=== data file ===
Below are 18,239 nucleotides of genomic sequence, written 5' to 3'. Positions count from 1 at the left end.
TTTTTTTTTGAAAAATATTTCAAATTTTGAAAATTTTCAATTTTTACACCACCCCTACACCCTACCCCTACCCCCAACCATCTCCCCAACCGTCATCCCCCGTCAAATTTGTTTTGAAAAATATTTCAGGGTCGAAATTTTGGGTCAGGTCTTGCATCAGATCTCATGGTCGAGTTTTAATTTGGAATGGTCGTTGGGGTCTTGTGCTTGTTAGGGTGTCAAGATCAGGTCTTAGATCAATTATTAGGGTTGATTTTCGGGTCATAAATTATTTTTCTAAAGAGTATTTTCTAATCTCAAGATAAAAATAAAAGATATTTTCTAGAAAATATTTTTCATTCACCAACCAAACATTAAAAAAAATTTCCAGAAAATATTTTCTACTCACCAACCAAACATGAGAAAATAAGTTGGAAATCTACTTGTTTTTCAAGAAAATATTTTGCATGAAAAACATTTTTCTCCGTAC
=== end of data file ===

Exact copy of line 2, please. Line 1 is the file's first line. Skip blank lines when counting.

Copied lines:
TTTTTTTTTGAAAAATATTTCAAATTTTGAAAATTTTCAATTTTTACACCACCCCTACACCCTACCCCTACCCCCAACCATCTCCCCAACCGTCATCCCCCGTCAAATTTGTTTTGAAAAATATTTCAGGGTCGAAATTTTGGGTCAGGTCTTGCATCAGATCTCATGGTCGAGTTTTAATTTGGAATGGTCGTTGGGGTCTTGTGCTTGTTAGGGTGTCAAGATCAGGTCTTAGATCAATTATTAGGGTTGATTTTCGGGTCATAAATTATTTTTCTAAAGAGTATTTTCTAATCTCAAGATAAAAATAAAAGATATTTTCTAGAAAATATTTTTCATTCACCAACCAAACATTAAAAAAAATTTCCAGAAAATATTTTCTACTCACCAACCAAACATGAGAAAATAAGTTGGAAATCTACTTGTTTTTCAAGAAAATATTTTGCATGAAAAACATTTTTCTCCGTAC